How Can I Tell if I’m Suffering From Hearing Loss?

Woman sitting on a grey couch gazing out the window wondering if she has hearing loss.

The last time you ate dinner with family, you were quite aggravated. Not because of any intra-family drama (though there’s always some of that). No, the source of the stress was simple: it was noisy, and you couldn’t hear anything. So you didn’t get the opportunity to ask about Dave’s new cat or Sally’s new job. It was frustrating. You try to play it off as if the acoustics of the room are the problem. But you can’t completely dismiss the possibility that perhaps your hearing is beginning to go bad.

It can be especially difficult to self-diagnose hearing loss (that’s why, generally, it’s not suggested). But there are some early red flags you should keep on your radar. When enough of these red flags pop up, it’s worth making an appointment to get a hearing assessment.

Early signs of hearing impairment

Most of the symptoms of hearing loss are subtle. But if you happen to see your own situation reflected in any of the items on this list, you just might be experiencing some degree of hearing loss.

Some of the most common early signs of hearing impairment may include:

  • Someone observes that the volume on your media devices is getting louder. Maybe you keep cranking the volume up on your cell phone. Or maybe, your TV speakers are maxed out. Usually, it’s a family member or a friend that notices the loud volumes.
  • Normal sounds seem unbearably loud. It’s one of the more unusual early warning signs linked to hearing loss, but hyperacusis is common enough that you might find yourself experiencing its symptoms. If particular sounds become oppressively loud (particularly if the problem doesn’t go away in short order), that could be an early hearing loss indicator.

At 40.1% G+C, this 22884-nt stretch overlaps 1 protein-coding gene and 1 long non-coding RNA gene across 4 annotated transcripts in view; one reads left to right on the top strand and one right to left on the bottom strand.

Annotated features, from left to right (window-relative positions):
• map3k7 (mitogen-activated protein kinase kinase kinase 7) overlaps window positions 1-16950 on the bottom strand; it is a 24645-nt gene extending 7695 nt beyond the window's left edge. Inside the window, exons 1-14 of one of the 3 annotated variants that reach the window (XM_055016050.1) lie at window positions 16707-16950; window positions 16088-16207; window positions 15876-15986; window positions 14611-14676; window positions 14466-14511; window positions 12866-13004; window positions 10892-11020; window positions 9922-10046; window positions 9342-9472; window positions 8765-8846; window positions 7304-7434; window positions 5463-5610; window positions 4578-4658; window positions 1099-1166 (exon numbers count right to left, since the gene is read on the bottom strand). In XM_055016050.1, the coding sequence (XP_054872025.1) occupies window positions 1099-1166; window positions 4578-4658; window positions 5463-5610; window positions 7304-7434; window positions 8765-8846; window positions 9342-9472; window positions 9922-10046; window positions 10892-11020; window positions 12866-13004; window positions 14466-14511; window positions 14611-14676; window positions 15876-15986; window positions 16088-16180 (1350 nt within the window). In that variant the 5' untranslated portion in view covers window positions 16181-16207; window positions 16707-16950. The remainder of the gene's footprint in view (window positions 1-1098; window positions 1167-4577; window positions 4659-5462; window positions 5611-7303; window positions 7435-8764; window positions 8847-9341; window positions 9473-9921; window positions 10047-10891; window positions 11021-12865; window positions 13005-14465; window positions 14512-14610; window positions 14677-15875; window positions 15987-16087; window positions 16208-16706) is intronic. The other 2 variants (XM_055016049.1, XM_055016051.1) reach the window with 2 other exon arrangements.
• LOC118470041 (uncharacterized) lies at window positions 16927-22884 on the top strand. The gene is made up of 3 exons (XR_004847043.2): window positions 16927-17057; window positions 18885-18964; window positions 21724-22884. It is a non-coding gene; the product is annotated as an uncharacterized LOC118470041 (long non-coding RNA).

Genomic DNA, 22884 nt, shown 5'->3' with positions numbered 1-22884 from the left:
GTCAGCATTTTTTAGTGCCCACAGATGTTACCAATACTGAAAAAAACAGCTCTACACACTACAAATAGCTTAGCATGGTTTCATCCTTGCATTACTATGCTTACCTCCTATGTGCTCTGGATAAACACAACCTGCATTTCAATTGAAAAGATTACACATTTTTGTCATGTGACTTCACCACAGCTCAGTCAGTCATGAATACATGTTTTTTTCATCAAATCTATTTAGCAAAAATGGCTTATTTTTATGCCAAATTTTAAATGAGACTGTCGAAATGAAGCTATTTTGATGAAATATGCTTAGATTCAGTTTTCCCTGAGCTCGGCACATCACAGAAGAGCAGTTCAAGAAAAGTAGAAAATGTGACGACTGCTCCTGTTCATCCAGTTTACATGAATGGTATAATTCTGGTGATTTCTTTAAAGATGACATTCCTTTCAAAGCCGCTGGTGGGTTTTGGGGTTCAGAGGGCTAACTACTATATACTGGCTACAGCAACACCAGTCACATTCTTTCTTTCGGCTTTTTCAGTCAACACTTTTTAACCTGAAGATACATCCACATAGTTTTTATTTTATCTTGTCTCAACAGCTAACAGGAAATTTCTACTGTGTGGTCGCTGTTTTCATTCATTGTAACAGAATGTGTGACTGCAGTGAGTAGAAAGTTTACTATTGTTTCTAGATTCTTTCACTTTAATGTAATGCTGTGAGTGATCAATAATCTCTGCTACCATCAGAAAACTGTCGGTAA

• High-pitched sounds are hard to hear. Maybe you just realized your teapot was whistling after five minutes. Or perhaps, you never even hear the doorbell ringing. Hearing loss generally affects particular frequencies normally higher pitched frequencies.
  • You discover it’s difficult to understand certain words. This symptom happens when consonants become difficult to hear and distinguish. The “sh” and “th” sounds are the most prevalent examples. In some cases, it’s the s- and f-sounds or p- and t-sounds that get lost.
  • You keep requesting that people repeat themselves. This is especially true if you’re asking numerous people to speak slower, say something again, or speak louder. You may not even realize you’re making such frequent requests, but it can certainly be an early sign of hearing impairment.
  • You hear ringing in your ears: Ringing in your ears is known as tinnitus (and, technically, tinnitus can be other sounds as well: humming, buzzing, screeching, thumping, and so on). If you experience ringing or other chronic sounds in your ears, a hearing test is your best bet because tinnitus, though it’s frequently an early warning of hearing loss, can also point to other health problems.
  • It’s suddenly very difficult to understand phone calls: Texting is popular these days, so you may not talk on the phone as much as you used to. But if you’re having trouble understanding the phone calls you do get (even with the volume turned all the way up), you may be experiencing another red flag for your hearing.
  • When you’re in a busy noisy setting, you have difficulty following conversations. This is exactly what happened during the “family dinner” example above, and it’s often an early sign of trouble with hearing.

Get a hearing assessment

No matter how many of these early red flags you may encounter, there’s really only one way to know, with certainty, whether your hearing is diminishing: get a hearing test.

Generally speaking, any single one of these early red flags could indicate that you’re developing some type of hearing impairment. A hearing evaluation will be able to tell what degree of impairment, if any, exists. And then you’ll be better equipped to find the right treatment.

This means your next family gathering can be much more fun.

The site information is for educational and informational purposes only and does not constitute medical advice. To receive personalized advice or treatment, schedule an appointment.